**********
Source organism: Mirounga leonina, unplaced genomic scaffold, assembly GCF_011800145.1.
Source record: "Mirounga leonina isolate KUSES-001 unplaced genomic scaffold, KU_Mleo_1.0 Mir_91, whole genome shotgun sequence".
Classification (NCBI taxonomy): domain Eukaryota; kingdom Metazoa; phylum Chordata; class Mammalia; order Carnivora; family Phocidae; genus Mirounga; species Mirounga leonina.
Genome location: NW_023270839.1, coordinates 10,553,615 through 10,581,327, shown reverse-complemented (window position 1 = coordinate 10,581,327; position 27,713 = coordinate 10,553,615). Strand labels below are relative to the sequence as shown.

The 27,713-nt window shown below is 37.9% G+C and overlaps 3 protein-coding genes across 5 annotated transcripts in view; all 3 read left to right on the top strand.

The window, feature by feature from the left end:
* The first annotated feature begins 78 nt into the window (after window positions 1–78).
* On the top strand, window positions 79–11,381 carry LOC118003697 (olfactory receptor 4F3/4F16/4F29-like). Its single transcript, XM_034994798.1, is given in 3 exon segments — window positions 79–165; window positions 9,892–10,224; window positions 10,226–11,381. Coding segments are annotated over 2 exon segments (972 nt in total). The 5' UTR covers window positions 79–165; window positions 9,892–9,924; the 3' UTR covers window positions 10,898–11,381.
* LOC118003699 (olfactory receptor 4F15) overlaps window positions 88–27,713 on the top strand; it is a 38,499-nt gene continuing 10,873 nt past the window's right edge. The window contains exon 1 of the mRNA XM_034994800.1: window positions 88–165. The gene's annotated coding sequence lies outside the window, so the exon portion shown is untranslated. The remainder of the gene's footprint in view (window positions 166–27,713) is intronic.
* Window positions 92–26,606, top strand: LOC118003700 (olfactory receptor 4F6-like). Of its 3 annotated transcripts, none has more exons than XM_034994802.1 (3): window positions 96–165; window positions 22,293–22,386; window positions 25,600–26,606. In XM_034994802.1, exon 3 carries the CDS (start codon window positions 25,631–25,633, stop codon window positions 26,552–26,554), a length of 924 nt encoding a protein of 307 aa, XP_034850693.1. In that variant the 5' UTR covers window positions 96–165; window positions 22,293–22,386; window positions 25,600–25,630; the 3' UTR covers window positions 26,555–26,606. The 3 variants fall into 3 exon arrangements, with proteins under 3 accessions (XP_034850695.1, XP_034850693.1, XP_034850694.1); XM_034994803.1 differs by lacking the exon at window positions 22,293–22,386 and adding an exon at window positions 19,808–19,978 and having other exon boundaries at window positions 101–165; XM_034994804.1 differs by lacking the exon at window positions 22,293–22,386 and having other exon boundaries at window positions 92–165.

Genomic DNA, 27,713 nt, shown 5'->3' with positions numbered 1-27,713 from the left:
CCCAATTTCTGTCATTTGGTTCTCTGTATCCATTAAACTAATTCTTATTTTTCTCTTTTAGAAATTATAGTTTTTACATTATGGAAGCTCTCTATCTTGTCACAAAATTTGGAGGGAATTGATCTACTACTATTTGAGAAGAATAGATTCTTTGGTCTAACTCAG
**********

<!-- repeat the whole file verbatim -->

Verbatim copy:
Source organism: Mirounga leonina, unplaced genomic scaffold, assembly GCF_011800145.1.
Source record: "Mirounga leonina isolate KUSES-001 unplaced genomic scaffold, KU_Mleo_1.0 Mir_91, whole genome shotgun sequence".
Classification (NCBI taxonomy): domain Eukaryota; kingdom Metazoa; phylum Chordata; class Mammalia; order Carnivora; family Phocidae; genus Mirounga; species Mirounga leonina.
Genome location: NW_023270839.1, coordinates 10,553,615 through 10,581,327, shown reverse-complemented (window position 1 = coordinate 10,581,327; position 27,713 = coordinate 10,553,615). Strand labels below are relative to the sequence as shown.

The 27,713-nt window shown below is 37.9% G+C and overlaps 3 protein-coding genes across 5 annotated transcripts in view; all 3 read left to right on the top strand.

The window, feature by feature from the left end:
* The first annotated feature begins 78 nt into the window (after window positions 1–78).
* On the top strand, window positions 79–11,381 carry LOC118003697 (olfactory receptor 4F3/4F16/4F29-like). Its single transcript, XM_034994798.1, is given in 3 exon segments — window positions 79–165; window positions 9,892–10,224; window positions 10,226–11,381. Coding segments are annotated over 2 exon segments (972 nt in total). The 5' UTR covers window positions 79–165; window positions 9,892–9,924; the 3' UTR covers window positions 10,898–11,381.
* LOC118003699 (olfactory receptor 4F15) overlaps window positions 88–27,713 on the top strand; it is a 38,499-nt gene continuing 10,873 nt past the window's right edge. The window contains exon 1 of the mRNA XM_034994800.1: window positions 88–165. The gene's annotated coding sequence lies outside the window, so the exon portion shown is untranslated. The remainder of the gene's footprint in view (window positions 166–27,713) is intronic.
* Window positions 92–26,606, top strand: LOC118003700 (olfactory receptor 4F6-like). Of its 3 annotated transcripts, none has more exons than XM_034994802.1 (3): window positions 96–165; window positions 22,293–22,386; window positions 25,600–26,606. In XM_034994802.1, exon 3 carries the CDS (start codon window positions 25,631–25,633, stop codon window positions 26,552–26,554), a length of 924 nt encoding a protein of 307 aa, XP_034850693.1. In that variant the 5' UTR covers window positions 96–165; window positions 22,293–22,386; window positions 25,600–25,630; the 3' UTR covers window positions 26,555–26,606. The 3 variants fall into 3 exon arrangements, with proteins under 3 accessions (XP_034850695.1, XP_034850693.1, XP_034850694.1); XM_034994803.1 differs by lacking the exon at window positions 22,293–22,386 and adding an exon at window positions 19,808–19,978 and having other exon boundaries at window positions 101–165; XM_034994804.1 differs by lacking the exon at window positions 22,293–22,386 and having other exon boundaries at window positions 92–165.

Genomic DNA, 27,713 nt, shown 5'->3' with positions numbered 1-27,713 from the left:
CCCAATTTCTGTCATTTGGTTCTCTGTATCCATTAAACTAATTCTTATTTTTCTCTTTTAGAAATTATAGTTTTTACATTATGGAAGCTCTCTATCTTGTCACAAAATTTGGAGGGAATTGATCTACTACTATTTGAGAAGAATAGATTCTTTGGTCTAACTCAG